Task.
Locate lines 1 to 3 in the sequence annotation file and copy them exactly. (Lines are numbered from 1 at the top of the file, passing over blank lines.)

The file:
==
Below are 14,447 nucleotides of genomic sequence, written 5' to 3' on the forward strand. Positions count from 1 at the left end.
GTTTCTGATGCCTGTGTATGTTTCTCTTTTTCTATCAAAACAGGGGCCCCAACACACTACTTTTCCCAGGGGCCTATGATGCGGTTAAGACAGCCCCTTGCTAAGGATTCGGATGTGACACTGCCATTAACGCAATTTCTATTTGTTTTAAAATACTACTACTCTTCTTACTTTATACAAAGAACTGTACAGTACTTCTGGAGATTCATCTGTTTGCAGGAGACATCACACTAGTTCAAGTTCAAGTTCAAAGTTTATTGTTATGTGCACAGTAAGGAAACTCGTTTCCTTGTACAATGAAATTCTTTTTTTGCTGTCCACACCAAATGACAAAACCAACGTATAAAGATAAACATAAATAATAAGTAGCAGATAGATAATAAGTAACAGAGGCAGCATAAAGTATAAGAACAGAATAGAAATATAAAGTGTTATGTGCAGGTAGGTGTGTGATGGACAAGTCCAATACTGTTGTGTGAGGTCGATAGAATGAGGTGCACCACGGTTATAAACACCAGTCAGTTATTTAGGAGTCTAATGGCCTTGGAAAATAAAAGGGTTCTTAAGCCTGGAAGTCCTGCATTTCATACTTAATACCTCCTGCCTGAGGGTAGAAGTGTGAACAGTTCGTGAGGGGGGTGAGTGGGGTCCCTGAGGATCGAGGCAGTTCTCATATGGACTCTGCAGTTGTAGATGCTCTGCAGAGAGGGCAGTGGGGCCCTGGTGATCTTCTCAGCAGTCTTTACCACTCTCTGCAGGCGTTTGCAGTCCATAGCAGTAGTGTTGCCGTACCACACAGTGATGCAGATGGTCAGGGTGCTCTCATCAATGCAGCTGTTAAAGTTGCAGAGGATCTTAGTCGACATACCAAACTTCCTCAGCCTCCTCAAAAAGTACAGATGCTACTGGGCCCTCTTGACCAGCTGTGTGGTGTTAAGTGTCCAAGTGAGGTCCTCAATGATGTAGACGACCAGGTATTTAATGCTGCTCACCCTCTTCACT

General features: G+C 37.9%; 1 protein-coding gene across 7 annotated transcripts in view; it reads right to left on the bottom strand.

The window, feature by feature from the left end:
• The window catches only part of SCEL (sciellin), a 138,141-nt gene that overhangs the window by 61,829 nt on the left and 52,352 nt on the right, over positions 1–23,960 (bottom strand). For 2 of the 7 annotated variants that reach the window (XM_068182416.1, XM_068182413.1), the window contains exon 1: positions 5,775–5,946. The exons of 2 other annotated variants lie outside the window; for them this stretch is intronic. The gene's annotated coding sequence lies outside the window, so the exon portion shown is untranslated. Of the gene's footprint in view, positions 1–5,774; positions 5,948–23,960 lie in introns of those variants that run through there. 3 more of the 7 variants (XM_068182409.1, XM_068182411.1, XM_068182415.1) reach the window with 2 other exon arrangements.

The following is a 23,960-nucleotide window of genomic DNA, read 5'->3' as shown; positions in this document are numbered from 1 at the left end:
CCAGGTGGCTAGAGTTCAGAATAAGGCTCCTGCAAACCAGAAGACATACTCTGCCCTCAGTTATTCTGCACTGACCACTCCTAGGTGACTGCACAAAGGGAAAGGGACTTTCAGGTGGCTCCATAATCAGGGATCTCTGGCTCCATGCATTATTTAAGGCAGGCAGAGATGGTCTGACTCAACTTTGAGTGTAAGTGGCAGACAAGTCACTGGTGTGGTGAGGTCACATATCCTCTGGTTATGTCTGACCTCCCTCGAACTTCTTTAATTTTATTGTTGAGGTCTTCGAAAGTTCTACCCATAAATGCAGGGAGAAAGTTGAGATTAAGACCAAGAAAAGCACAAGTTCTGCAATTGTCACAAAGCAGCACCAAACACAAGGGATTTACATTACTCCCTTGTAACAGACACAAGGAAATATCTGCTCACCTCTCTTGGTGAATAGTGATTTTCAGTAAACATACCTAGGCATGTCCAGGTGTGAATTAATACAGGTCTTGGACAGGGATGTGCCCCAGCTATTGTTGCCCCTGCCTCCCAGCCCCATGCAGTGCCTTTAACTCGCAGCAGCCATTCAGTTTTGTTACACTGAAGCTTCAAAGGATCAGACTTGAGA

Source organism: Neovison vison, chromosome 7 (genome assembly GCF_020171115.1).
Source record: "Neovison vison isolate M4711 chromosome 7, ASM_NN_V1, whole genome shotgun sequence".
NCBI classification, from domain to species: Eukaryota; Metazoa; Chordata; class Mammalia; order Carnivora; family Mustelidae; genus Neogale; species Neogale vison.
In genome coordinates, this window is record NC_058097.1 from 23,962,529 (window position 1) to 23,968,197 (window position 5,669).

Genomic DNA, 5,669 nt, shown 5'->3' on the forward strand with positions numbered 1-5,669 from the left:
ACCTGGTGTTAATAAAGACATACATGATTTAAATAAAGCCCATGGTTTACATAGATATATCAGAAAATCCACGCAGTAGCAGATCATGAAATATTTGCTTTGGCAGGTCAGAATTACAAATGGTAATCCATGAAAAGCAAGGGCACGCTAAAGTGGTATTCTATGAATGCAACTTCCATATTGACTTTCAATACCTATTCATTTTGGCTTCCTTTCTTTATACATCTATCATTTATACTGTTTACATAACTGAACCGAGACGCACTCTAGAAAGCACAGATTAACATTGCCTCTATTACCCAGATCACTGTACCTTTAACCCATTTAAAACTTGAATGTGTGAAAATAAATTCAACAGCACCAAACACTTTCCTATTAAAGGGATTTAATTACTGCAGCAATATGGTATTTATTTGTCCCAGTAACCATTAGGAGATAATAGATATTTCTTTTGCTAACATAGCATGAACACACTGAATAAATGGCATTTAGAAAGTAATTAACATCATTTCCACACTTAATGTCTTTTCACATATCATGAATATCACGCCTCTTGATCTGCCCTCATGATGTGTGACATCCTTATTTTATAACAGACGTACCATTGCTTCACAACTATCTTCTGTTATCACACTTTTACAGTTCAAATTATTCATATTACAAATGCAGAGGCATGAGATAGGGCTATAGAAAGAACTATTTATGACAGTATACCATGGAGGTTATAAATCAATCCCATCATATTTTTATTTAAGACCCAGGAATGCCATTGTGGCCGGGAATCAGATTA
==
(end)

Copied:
Below are 14,447 nucleotides of genomic sequence, written 5' to 3' on the forward strand. Positions count from 1 at the left end.
GTTTCTGATGCCTGTGTATGTTTCTCTTTTTCTATCAAAACAGGGGCCCCAACACACTACTTTTCCCAGGGGCCTATGATGCGGTTAAGACAGCCCCTTGCTAAGGATTCGGATGTGACACTGCCATTAACGCAATTTCTATTTGTTTTAAAATACTACTACTCTTCTTACTTTATACAAAGAACTGTACAGTACTTCTGGAGATTCATCTGTTTGCAGGAGACATCACACTAGTTCAAGTTCAAGTTCAAAGTTTATTGTTATGTGCACAGTAAGGAAACTCGTTTCCTTGTACAATGAAATTCTTTTTTTGCTGTCCACACCAAATGACAAAACCAACGTATAAAGATAAACATAAATAATAAGTAGCAGATAGATAATAAGTAACAGAGGCAGCATAAAGTATAAGAACAGAATAGAAATATAAAGTGTTATGTGCAGGTAGGTGTGTGATGGACAAGTCCAATACTGTTGTGTGAGGTCGATAGAATGAGGTGCACCACGGTTATAAACACCAGTCAGTTATTTAGGAGTCTAATGGCCTTGGAAAATAAAAGGGTTCTTAAGCCTGGAAGTCCTGCATTTCATACTTAATACCTCCTGCCTGAGGGTAGAAGTGTGAACAGTTCGTGAGGGGGGTGAGTGGGGTCCCTGAGGATCGAGGCAGTTCTCATATGGACTCTGCAGTTGTAGATGCTCTGCAGAGAGGGCAGTGGGGCCCTGGTGATCTTCTCAGCAGTCTTTACCACTCTCTGCAGGCGTTTGCAGTCCATAGCAGTAGTGTTGCCGTACCACACAGTGATGCAGATGGTCAGGGTGCTCTCATCAATGCAGCTGTTAAAGTTGCAGAGGATCTTAGTCGACATACCAAACTTCCTCAGCCTCCTCAAAAAGTACAGATGCTACTGGGCCCTCTTGACCAGCTGTGTGGTGTTAAGTGTCCAAGTGAGGTCCTCAATGATGTAGACGACCAGGTATTTAATGCTGCTCACCCTCTTCACT

General features: G+C 37.9%; 1 protein-coding gene across 7 annotated transcripts in view; it reads right to left on the bottom strand.